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After long road to classroom, teacher fears deportation

New York Teacher
Perez finishes the New York City Marathon on Nov. 6 after raising $3,000 for a n
Miller Photography
Perez finishes the New York City Marathon on Nov. 6 after raising $3,000 for a nonprofit organization that provides legal services and support to undocumented immigrants.

International HS at Union Square teacher Juan Carlos Perez says teaching in a cl

When Juan Carlos Perez arrived in Corona, Queens from Mexico in 1997 at the age of 11, he knew three words of English: pen, pencil and chicken.

“It was scary,” he says.

With the help of his teachers at International HS at LaGuardia Community College, Perez not only adapted; he thrived. Since 2013, he has taught math at International HS at Union Square where students, he says, identify with his journey.

“They know that I was in their shoes a few years ago,” he says.

It seems like a classic American success story — yet it is one that could be irrevocably altered by the election of Donald Trump.

Perez is undocumented. Although he earned his master’s degree in education from Adelphi University in 2008, he wasn’t able to attain his teaching certification until 2013, shortly after President Obama signed the executive order known as Deferred Action for Childhood Arrivals, or DACA.

DACA permits certain undocumented immigrants who entered the United States before the age of 16 to receive a renewable two-year work permit and exemption from deportation.

Trump has pledged to rescind DACA, which he has called “one of the most unconstitutional actions ever undertaken by a president.”

If he does, Perez will not be eligible to renew his work permit, which expires in December of next year. And if Trump moves to deport DACA recipients, “the only option would be for me to go back to my country,” Perez says.

It’s been nearly 20 years since Perez and his family moved to the United States from Tlaxcala in order to reunite with Perez’s father, who had moved six months earlier.

“It was very sudden,” he says. “I left everything. It was hard to adapt. I was terrified of saying anything.”

It wasn’t until he became a student at International HS that he gradually found his footing.

“That’s when I realized what it meant in terms of being undocumented,” Perez says. “My friends were getting driver’s licenses, work permits and filling out their federal student aid applications. There were so many obstacles and things I couldn’t access because of my status.”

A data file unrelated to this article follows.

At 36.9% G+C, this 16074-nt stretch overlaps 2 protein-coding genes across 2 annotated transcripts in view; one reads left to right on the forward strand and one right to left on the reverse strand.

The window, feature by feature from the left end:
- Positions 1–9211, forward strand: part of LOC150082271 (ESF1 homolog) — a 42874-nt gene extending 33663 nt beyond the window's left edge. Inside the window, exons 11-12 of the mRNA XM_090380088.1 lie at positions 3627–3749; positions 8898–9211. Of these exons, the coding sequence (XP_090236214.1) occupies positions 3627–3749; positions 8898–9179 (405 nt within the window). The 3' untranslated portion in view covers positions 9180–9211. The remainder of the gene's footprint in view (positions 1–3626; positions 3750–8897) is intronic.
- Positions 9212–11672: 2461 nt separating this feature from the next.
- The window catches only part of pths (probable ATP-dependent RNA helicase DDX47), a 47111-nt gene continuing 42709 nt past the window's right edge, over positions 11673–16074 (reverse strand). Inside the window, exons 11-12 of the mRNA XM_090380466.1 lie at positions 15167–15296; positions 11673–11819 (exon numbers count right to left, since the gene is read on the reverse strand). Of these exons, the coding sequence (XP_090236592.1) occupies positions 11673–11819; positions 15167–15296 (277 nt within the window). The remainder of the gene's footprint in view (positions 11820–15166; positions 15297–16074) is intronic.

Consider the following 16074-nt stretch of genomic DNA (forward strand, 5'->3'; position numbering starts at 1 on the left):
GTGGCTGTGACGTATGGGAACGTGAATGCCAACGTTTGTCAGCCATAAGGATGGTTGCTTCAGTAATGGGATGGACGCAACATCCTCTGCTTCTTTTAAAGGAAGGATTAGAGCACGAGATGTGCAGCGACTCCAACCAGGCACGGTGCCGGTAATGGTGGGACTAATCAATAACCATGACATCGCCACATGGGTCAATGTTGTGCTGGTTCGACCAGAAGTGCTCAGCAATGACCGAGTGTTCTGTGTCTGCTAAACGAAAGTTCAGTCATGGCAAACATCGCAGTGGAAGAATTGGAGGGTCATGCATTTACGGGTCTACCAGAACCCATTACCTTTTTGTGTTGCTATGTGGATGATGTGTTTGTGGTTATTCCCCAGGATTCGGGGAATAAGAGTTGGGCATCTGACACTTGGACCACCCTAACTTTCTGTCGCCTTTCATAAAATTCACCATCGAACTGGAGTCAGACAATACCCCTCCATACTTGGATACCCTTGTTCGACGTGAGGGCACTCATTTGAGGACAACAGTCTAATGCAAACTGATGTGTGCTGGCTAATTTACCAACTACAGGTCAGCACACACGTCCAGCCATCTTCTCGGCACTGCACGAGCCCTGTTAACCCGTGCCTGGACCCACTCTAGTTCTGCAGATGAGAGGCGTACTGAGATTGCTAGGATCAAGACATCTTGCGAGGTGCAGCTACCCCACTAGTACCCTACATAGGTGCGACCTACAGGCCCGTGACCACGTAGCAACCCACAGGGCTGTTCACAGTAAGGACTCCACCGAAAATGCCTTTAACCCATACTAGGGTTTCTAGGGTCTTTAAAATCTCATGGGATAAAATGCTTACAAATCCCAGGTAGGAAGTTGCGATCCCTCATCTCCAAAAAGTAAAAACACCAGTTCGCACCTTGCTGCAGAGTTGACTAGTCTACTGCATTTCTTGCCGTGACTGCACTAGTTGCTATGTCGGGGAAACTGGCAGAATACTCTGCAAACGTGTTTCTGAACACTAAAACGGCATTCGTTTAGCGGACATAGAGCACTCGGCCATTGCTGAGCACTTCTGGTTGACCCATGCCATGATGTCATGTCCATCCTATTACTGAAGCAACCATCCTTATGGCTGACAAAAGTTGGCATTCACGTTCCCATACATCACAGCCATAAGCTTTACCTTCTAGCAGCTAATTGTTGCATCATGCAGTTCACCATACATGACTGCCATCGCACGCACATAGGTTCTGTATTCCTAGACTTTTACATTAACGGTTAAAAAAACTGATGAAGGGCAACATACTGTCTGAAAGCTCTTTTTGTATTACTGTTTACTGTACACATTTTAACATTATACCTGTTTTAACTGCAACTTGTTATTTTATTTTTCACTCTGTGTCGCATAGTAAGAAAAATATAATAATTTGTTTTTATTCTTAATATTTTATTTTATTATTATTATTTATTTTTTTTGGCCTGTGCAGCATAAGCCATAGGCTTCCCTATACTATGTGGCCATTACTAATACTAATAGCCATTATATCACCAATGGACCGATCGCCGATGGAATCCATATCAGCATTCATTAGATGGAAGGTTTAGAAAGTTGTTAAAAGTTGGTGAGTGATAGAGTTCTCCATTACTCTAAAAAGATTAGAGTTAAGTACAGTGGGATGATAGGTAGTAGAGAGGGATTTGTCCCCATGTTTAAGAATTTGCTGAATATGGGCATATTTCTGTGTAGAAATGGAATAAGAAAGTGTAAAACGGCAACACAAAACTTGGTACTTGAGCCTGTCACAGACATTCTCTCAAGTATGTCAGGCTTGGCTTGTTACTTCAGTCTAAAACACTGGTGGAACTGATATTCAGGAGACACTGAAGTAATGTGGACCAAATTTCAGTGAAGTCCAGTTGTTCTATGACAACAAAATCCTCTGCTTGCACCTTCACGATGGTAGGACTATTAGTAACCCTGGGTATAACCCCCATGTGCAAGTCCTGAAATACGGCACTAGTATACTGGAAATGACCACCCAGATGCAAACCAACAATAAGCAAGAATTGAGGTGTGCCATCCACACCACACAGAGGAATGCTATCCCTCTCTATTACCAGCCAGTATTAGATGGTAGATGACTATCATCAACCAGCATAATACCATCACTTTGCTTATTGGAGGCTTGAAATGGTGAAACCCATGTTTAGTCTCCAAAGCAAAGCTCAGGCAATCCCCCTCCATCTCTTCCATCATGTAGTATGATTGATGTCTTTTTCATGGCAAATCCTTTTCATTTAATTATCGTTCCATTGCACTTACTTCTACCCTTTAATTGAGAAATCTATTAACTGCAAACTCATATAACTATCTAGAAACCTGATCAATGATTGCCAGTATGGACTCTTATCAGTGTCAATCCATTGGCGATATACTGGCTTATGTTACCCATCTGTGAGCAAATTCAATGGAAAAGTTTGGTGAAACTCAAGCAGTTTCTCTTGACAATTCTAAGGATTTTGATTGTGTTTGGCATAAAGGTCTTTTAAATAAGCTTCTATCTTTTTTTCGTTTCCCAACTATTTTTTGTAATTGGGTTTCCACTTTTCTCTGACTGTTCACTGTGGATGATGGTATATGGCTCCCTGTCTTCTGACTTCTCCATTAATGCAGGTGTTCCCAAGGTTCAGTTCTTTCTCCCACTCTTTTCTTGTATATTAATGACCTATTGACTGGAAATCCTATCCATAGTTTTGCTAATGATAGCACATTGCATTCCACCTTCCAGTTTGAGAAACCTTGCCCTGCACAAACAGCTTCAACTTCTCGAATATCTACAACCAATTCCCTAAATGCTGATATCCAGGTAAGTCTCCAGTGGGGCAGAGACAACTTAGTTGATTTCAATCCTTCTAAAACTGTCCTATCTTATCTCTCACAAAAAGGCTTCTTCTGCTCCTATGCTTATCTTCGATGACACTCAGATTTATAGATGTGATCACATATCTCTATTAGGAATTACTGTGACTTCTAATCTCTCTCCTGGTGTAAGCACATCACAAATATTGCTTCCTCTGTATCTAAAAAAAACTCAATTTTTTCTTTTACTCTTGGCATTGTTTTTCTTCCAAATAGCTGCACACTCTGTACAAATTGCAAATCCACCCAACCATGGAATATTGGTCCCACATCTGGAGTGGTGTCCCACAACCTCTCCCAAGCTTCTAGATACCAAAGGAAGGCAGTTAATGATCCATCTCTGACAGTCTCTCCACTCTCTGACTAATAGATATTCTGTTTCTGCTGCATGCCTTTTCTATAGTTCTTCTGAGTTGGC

At Adelphi University, where he earned a tuition scholarship, Perez set his sights on becoming a teacher. But because of his status, he couldn’t complete his certification.

“I tried to figure out other ways I could use the things I had learned,” he says. For years, he worked odd jobs while he waited in legal limbo.

“I was very hopeful in the first couple of years that something would happen soon, that I might be able to start teaching,” he says. But when the DREAM Act — which would have granted residency to undocumented immigrants who entered the United States as minors — failed to pass the U.S. Senate in 2010, Perez began to give up hope.

It wasn’t until the announcement of DACA in 2012 that Perez realized he would finally be able to teach in a classroom.

His journey has helped him understand what some of his own students are facing.

“Just recently, a senior who is undocumented came to me and told me, ‘Every time I feel like things are too much, I remember what you went through and it makes me want to try even harder,’” he says.

Earlier this month, Perez ran the New York City Marathon in 4 hours and 19 minutes to raise money for the nonprofit organization UnLocal, which provides legal services and support to undocumented immigrants in New York City. He raised $3,000.

But Trump’s election has brought on “a rollercoaster of feelings,” he says. “It was just an overwhelming sense of frustration and defeat, knowing that with the platform he ran I would lose any chance of being able to continue teaching. It’s very difficult knowing that could happen in a matter of months.”

But Perez is also heartened by the words of Gov. Andrew Cuomo and Mayor Bill de Blasio, both of whom have pledged to support undocumented immigrants in New York.

“There was a sigh of relief knowing that they will be there to support our community,” he says. “But it’s very difficult for me to even think past next year because I don’t know where things will go.”

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